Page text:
The Continuation of the Middle Ages in the Early Modern Print Period. With an Emphasis on Melusine and Till Eulenspiegel

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2 Scopus citations


It is highly fashionable today to project either a very negative or a very positive image of the Middle Ages. The invention of the printing press has hence often been associated with a radical change in literature, religion, politics, and generally the public media. Indeed, we can observe an imminent paradigm shift, ultimately leading, above all, to the Protestant Reformation, which would not have been possible without the printing press. However, technological revolutions do not necessarily transform the Zeitgeist or the history of mentality, the general value systems, and hence the fundamental concepts of literature. Although many medieval romances and heroic epics were soon eclipsed by new types of prose novels, for instance, printed and sold on the early modern book markets, in many other cases the medieval narratives, such as the various versions of the Melusine novel and the jest narratives of Till Eulenspiegel, experienced an astounding afterlife and renewed interests through the printed versions, and this far into the seventeenth century. This article does not intend to diminish the huge impact of the printing press on late medieval culture, but wants to qualify further and discriminate more in detail what really changed and what remained the same within the history of literature. Both the narratives discussed here and their accompanying woodcuts demonstrate a smooth continuation of late medieval topics well into the early modern period.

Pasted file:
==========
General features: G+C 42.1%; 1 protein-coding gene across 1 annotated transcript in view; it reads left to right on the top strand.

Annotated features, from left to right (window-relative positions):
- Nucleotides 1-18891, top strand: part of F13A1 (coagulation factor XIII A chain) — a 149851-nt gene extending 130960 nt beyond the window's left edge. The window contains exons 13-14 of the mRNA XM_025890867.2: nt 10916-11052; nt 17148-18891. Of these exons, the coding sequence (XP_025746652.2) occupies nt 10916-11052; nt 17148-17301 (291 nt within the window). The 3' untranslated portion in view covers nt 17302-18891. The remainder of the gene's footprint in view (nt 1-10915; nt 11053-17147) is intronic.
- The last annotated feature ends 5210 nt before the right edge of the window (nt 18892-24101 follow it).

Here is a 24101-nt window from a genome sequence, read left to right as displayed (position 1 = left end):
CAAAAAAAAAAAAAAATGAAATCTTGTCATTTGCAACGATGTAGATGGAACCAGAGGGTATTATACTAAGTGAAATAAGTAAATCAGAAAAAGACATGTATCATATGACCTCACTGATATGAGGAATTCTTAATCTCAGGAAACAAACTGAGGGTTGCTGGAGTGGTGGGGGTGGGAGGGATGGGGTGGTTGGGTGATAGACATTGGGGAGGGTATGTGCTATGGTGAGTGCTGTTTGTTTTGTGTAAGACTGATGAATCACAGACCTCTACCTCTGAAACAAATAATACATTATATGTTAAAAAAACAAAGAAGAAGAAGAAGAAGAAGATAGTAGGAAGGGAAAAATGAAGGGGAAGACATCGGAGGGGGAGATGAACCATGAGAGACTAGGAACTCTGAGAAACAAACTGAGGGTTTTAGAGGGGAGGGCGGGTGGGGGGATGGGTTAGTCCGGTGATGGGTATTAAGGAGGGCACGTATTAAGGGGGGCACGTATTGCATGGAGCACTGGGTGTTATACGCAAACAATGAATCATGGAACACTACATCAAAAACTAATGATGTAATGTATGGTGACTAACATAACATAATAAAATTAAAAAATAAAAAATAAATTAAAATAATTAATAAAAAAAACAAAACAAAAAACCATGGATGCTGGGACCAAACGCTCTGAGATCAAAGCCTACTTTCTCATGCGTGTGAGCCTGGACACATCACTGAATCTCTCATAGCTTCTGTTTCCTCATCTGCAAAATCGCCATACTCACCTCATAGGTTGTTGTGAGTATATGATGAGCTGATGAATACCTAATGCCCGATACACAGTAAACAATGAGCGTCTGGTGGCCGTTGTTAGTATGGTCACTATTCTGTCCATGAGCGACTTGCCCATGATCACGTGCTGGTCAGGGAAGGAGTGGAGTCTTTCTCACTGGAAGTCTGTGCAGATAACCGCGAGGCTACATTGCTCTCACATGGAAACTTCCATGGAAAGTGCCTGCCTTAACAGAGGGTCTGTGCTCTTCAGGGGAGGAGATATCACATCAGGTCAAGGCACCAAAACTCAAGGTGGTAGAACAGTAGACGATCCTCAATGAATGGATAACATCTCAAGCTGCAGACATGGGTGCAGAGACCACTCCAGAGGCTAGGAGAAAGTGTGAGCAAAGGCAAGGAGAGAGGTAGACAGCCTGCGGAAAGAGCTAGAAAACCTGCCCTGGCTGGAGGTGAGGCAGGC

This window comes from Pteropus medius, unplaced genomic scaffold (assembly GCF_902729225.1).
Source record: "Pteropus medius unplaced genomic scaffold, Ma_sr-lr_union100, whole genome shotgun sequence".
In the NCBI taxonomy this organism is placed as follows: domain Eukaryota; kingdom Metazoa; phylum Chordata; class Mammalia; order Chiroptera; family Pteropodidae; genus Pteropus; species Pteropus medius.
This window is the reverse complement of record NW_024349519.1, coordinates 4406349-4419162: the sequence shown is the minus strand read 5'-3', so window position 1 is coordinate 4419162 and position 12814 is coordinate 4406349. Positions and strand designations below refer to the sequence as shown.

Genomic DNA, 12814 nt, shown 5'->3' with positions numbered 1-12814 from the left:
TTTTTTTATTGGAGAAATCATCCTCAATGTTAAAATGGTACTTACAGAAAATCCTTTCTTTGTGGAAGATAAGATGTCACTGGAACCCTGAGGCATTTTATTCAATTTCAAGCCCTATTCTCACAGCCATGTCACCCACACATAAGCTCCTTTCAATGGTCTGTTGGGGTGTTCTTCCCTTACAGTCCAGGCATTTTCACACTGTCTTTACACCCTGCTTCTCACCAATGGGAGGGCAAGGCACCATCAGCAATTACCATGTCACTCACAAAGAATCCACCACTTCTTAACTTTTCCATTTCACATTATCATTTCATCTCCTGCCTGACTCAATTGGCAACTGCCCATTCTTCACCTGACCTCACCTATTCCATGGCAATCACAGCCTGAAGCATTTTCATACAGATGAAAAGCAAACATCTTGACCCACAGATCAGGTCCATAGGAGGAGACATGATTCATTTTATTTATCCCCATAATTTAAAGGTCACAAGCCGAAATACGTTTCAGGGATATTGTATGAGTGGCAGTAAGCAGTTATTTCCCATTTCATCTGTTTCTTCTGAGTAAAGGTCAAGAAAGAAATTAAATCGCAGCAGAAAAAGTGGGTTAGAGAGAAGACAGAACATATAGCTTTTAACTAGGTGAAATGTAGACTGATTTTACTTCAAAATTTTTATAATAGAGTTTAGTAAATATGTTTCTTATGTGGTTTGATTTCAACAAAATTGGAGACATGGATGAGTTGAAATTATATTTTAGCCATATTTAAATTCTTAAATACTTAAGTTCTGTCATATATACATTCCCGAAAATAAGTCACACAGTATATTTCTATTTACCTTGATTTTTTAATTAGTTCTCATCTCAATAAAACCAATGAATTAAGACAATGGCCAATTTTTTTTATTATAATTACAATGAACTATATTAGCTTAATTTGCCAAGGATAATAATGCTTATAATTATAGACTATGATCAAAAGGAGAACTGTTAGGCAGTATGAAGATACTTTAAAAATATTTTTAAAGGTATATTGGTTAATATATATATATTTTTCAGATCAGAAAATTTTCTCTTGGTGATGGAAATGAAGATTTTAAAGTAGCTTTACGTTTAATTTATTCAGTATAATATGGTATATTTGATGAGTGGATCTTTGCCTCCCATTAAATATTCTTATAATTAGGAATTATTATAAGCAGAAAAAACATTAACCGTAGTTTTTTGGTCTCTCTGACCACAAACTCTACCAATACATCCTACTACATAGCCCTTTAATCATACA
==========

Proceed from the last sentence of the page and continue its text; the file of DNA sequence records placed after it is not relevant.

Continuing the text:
Original languageEnglish (US)
JournalPublishing Research Quarterly
StateAccepted/In press - 2022


  • Afterlife of the Middle Ages
  • Book markets
  • Couldrette
  • Das Lied vom Hürnen Seyfrid
  • Huon de Bordeaux
  • Jean d’Arras
  • Melusine
  • Paradigm shift
  • Printing press
  • Thüring von Ringoltingen
  • Till Eulenspiegel
  • William Caxton

ASJC Scopus subject areas

  • Business and International Management
  • Communication
  • Media Technology
  • Computer Science Applications
  • Marketing
  • Management of Technology and Innovation


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